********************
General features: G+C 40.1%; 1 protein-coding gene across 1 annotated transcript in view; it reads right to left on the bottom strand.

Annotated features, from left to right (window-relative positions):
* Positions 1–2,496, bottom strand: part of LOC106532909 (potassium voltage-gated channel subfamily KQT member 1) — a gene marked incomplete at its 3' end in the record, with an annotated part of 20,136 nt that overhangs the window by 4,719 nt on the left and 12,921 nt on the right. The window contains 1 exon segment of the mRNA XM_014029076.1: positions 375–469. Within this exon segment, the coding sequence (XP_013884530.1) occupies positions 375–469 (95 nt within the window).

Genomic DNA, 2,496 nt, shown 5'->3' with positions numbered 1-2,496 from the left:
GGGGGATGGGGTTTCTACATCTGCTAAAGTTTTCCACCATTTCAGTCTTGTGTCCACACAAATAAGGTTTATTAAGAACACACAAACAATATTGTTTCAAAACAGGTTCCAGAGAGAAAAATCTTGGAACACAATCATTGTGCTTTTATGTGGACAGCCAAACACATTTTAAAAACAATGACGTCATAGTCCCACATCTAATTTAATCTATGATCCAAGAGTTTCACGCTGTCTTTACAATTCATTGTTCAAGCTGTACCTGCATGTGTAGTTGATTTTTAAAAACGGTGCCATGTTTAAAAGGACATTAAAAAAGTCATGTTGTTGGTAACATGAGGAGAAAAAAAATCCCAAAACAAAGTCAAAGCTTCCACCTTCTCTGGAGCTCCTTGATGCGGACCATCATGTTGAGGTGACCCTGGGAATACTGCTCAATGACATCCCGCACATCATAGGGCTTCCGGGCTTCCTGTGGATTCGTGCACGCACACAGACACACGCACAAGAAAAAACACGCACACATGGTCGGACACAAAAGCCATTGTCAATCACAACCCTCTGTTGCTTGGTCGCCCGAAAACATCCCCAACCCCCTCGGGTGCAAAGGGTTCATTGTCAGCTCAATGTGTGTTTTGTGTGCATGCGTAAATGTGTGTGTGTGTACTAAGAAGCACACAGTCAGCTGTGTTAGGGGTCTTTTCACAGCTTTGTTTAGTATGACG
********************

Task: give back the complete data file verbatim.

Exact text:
General features: G+C 40.1%; 1 protein-coding gene across 1 annotated transcript in view; it reads right to left on the bottom strand.

Annotated features, from left to right (window-relative positions):
* Positions 1–2,496, bottom strand: part of LOC106532909 (potassium voltage-gated channel subfamily KQT member 1) — a gene marked incomplete at its 3' end in the record, with an annotated part of 20,136 nt that overhangs the window by 4,719 nt on the left and 12,921 nt on the right. The window contains 1 exon segment of the mRNA XM_014029076.1: positions 375–469. Within this exon segment, the coding sequence (XP_013884530.1) occupies positions 375–469 (95 nt within the window).

Genomic DNA, 2,496 nt, shown 5'->3' with positions numbered 1-2,496 from the left:
GGGGGATGGGGTTTCTACATCTGCTAAAGTTTTCCACCATTTCAGTCTTGTGTCCACACAAATAAGGTTTATTAAGAACACACAAACAATATTGTTTCAAAACAGGTTCCAGAGAGAAAAATCTTGGAACACAATCATTGTGCTTTTATGTGGACAGCCAAACACATTTTAAAAACAATGACGTCATAGTCCCACATCTAATTTAATCTATGATCCAAGAGTTTCACGCTGTCTTTACAATTCATTGTTCAAGCTGTACCTGCATGTGTAGTTGATTTTTAAAAACGGTGCCATGTTTAAAAGGACATTAAAAAAGTCATGTTGTTGGTAACATGAGGAGAAAAAAAATCCCAAAACAAAGTCAAAGCTTCCACCTTCTCTGGAGCTCCTTGATGCGGACCATCATGTTGAGGTGACCCTGGGAATACTGCTCAATGACATCCCGCACATCATAGGGCTTCCGGGCTTCCTGTGGATTCGTGCACGCACACAGACACACGCACAAGAAAAAACACGCACACATGGTCGGACACAAAAGCCATTGTCAATCACAACCCTCTGTTGCTTGGTCGCCCGAAAACATCCCCAACCCCCTCGGGTGCAAAGGGTTCATTGTCAGCTCAATGTGTGTTTTGTGTGCATGCGTAAATGTGTGTGTGTGTACTAAGAAGCACACAGTCAGCTGTGTTAGGGGTCTTTTCACAGCTTTGTTTAGTATGACG